Europe

Science

Bird's-Eye View of Nature

In the past 20 years, the number of birds in the agricultural areas of Europe has declined drastically. The farmland bird population has decreased by almost 30 percent since 1980. Intensive agricultural management is mainly to blame. Woodland birds are holding their own—their numbers have remained more or less stable. These are the first results of the Pan-European Common Bird Monitoring project, which evaluated the data this year from the bird census of 18 European countries, including the Czech Republic.

Ornithologists throughout Europe evaluated the results of the census of 24 woodland bird species and 24 farmland bird species. On the basis of the populations of common birds, ornithologists want to demonstrate the state of the environment and the variety of life in general. In this way, BirdLife Inter-national and the European Bird Census Council have generated the first-ever pan-European indicator of biodiversity. The project, funded by Britain’s Royal Society for the Protection of Birds, is coordinated by the Czech Society
for Ornithology.

Ornithologists in the field have been reporting alarming data on the decline in population of some bird species for many years; such data have also been supported by many professional studies. Initially, attention was devoted to rare species and to those that were most endangered. It was then discovered that even many birds that were previously very common and plentiful were slowly disappearing from our landscape. For example, between 1969 and 1995 in Great Britain, the number of common partridges declined by 70 percent, the number of skylarks by 60 percent, and the number of starlings by 40 percent. In the Czech Republic, the sharpest decline was among the population of northern lapwings, to almost a 10th of the original number.

When Mao Zedong announced his campaign in China in the 1950s to eradicate tree sparrows as agricultural “pests,” about 9 million such birds were killed. Yet this campaign had no effect whatsoever on the tree sparrow population. But more than 80 percent of tree sparrows in Great Britain disappeared without anyone killing a single bird. Wrynecks and red-backed shrikes have become extinct in Britain.

Today, 195 species of European birds need to be protected, as their numbers have been declining significantly. Of these bird species, 116 inhabit the farmland that covers 50 percent of Western Europe (forests cover 30 percent of Western European soil). Bird populations bound to other habitats have not been diminishing so markedly.

The biggest foe of birds in Europe, especially in the advanced Western countries, is not a dictator but unrelenting agriculture. Mass use of fertilizers, better seeds, pesticides, and mechanization have increased and unified the agricultural cycles. As a result, birds have less food (there are fewer insects and seeds from weeds), and their living and nesting habitats have become smaller (natural preserves for animals and uncultivated land have disappeared; crops are harvested in rapid succession; and birds have nowhere to move).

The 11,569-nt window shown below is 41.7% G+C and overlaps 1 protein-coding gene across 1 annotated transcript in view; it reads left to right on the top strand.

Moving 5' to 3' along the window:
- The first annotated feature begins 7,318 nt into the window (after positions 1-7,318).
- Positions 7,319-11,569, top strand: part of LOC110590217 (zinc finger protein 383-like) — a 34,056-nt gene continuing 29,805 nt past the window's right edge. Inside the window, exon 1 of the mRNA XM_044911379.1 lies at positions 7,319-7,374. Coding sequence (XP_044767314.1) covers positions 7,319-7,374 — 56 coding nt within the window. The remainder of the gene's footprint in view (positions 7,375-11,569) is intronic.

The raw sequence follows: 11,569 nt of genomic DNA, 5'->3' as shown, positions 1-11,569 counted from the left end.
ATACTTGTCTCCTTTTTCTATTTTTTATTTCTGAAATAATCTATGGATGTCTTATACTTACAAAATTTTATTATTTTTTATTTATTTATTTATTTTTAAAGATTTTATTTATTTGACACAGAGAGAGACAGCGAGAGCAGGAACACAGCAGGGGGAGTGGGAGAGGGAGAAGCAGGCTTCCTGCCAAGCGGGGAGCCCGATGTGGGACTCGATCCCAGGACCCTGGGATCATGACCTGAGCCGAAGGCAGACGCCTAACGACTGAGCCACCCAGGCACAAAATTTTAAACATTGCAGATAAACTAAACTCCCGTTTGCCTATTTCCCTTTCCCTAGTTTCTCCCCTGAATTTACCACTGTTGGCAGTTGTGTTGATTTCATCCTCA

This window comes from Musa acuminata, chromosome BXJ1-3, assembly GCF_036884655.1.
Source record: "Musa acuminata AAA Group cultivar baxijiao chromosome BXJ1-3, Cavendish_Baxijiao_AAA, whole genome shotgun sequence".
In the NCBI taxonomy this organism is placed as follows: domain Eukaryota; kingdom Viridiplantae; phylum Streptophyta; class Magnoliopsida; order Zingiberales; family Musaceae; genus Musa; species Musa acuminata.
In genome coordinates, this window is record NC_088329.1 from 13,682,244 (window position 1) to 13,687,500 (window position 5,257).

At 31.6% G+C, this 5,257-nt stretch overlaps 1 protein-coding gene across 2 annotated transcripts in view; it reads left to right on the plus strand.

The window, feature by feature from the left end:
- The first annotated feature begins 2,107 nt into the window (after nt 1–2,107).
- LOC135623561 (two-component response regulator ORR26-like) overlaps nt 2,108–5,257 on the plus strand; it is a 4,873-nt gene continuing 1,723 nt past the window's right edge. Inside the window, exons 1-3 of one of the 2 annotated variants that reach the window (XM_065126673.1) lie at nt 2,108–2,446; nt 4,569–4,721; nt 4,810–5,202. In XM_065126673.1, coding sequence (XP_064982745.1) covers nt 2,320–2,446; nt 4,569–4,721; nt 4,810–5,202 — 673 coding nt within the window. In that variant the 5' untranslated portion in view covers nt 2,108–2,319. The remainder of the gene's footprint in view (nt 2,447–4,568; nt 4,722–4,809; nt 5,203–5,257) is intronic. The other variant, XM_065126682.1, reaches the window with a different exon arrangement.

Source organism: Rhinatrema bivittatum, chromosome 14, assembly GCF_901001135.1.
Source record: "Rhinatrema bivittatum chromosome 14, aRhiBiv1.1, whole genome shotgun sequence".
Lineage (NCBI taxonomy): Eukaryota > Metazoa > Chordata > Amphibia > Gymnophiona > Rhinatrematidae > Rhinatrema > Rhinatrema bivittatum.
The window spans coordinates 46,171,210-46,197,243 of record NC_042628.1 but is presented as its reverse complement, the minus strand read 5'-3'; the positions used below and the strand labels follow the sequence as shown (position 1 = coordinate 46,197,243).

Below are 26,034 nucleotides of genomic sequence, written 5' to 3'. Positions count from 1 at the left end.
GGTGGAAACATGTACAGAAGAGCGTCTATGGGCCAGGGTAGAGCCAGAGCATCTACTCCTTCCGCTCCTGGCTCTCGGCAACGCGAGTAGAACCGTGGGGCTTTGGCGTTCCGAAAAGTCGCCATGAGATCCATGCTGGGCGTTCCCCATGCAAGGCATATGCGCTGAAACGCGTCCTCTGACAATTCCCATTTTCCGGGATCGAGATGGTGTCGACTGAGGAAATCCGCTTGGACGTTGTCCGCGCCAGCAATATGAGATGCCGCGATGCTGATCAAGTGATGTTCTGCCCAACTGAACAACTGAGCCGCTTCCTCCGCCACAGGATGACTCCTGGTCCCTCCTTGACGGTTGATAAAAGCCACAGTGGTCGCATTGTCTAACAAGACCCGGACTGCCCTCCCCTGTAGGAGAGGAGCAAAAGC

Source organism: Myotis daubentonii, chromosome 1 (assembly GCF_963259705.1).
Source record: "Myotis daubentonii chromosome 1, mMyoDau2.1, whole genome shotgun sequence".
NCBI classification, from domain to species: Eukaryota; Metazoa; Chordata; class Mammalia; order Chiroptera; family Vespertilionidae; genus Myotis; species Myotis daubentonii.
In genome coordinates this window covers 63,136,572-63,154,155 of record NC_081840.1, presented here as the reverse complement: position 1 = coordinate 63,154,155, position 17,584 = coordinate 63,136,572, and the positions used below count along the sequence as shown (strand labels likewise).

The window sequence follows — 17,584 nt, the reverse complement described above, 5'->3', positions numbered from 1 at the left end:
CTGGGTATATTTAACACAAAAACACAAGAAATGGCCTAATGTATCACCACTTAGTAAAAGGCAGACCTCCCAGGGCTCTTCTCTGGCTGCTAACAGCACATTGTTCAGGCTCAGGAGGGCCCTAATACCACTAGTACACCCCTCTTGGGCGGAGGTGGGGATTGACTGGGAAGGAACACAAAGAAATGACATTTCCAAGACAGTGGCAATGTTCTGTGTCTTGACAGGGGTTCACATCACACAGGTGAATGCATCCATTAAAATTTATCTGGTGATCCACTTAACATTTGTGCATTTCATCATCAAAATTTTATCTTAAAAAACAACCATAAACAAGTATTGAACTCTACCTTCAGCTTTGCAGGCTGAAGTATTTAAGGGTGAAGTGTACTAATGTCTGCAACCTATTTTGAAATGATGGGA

Moreover, heavy machinery directly kills birds and destroys their nests. So far, even in Europe, the rising clamor for nature conservation has not been able to reverse the devastating impact of agricultural intensification, and programs supporting nature-friendly farming have not become strong enough to change anything significantly.

These are the reasons why European ornithologists have decided to monitor numbers of both the strictly protected and most-endangered species, on the one hand, and rather “common” birds, on the other (e.g., barn swallows, skylarks, starlings, linnets, goldfinches, tree sparrows, lapwings, red-backed shrikes, jackdaws, and other agricultural bird species). Of the woodland species, they are studying chaffinches, great tits, blackbirds, robins, jays, tree pipits, and others.

Why were birds, in particular, chosen to represent the entire animal kingdom as indicators of changes in biodiversity? “Birds live everywhere—in farmland and meadows, in forests, and in cities. In addition, they are sensitive to changes in the environment. So, their decline often reflects changes in numbers of other, less visible and audible animals, and also of plants,” explains Petr Vorisek of the Czech Society for Ornithology, who coordinates the Pan-European Common Bird Monitoring project. There are two additional reasons: Large numbers of enthusiastic amateur ornithologists collect data on the numbers of birds in the field, which is then collectively processed using mathematical models, and the public’s overall fondness and interest in birds.

In 2001, at the Gothenburg Summit, the European Union (E.U.) agreed to halt the decline in biodiversity in member states by 2010. But how should it be measured? How does one monitor whether things are changing for the better? “Our numbers should help to do just that,” says Vorisek. Monitoring is to be repeated again in a year. Scientists intend to compare trends in E.U. member states and in the accession countries. (So far, Slovakia and the states of the former Soviet Union have not participated in the project.)

Naturally, the situation is not the same throughout Europe. For example, the impact of intensive Czech agriculture on birds cannot be compared with the situation in Western Europe. “Our agricultural policy was not any more thoughtful,” Vorisek emphasizes. “But it used outdated technology—in this case to the advantage of birds.”

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